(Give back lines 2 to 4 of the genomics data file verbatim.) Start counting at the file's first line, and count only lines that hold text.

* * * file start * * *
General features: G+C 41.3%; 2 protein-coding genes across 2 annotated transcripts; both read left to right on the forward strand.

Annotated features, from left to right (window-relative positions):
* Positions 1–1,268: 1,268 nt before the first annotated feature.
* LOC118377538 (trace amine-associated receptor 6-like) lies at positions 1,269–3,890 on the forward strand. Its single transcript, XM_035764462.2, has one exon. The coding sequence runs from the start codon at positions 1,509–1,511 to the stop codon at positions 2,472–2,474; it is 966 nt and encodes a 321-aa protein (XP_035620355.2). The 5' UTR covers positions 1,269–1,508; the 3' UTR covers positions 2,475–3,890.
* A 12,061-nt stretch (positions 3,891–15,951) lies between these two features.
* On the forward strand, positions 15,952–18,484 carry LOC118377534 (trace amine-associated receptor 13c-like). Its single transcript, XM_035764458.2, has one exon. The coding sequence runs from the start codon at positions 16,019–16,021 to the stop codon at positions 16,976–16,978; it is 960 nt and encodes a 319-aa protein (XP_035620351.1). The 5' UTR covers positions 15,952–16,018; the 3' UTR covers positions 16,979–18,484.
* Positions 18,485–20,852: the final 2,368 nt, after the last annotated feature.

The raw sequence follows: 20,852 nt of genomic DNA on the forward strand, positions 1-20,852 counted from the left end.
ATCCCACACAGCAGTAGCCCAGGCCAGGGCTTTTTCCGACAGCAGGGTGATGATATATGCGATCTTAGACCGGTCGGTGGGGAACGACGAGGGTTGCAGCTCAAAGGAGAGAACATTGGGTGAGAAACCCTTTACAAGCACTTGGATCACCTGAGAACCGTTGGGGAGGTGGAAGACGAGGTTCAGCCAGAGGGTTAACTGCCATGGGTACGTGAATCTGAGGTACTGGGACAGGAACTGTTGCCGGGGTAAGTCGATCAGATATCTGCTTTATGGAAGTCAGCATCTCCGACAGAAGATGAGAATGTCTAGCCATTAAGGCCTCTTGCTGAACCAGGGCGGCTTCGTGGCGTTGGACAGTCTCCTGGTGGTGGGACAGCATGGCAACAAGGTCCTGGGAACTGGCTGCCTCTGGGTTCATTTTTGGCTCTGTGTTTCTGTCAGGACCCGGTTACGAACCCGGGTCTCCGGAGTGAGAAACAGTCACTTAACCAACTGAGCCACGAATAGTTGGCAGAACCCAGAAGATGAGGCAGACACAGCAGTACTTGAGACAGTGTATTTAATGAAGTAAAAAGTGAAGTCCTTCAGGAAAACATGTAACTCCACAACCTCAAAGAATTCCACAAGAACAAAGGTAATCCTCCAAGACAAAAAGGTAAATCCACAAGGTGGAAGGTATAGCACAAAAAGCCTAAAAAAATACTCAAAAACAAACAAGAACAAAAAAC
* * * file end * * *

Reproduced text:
Annotated features, from left to right (window-relative positions):
* Positions 1–1,268: 1,268 nt before the first annotated feature.
* LOC118377538 (trace amine-associated receptor 6-like) lies at positions 1,269–3,890 on the forward strand. Its single transcript, XM_035764462.2, has one exon. The coding sequence runs from the start codon at positions 1,509–1,511 to the stop codon at positions 2,472–2,474; it is 966 nt and encodes a 321-aa protein (XP_035620355.2). The 5' UTR covers positions 1,269–1,508; the 3' UTR covers positions 2,475–3,890.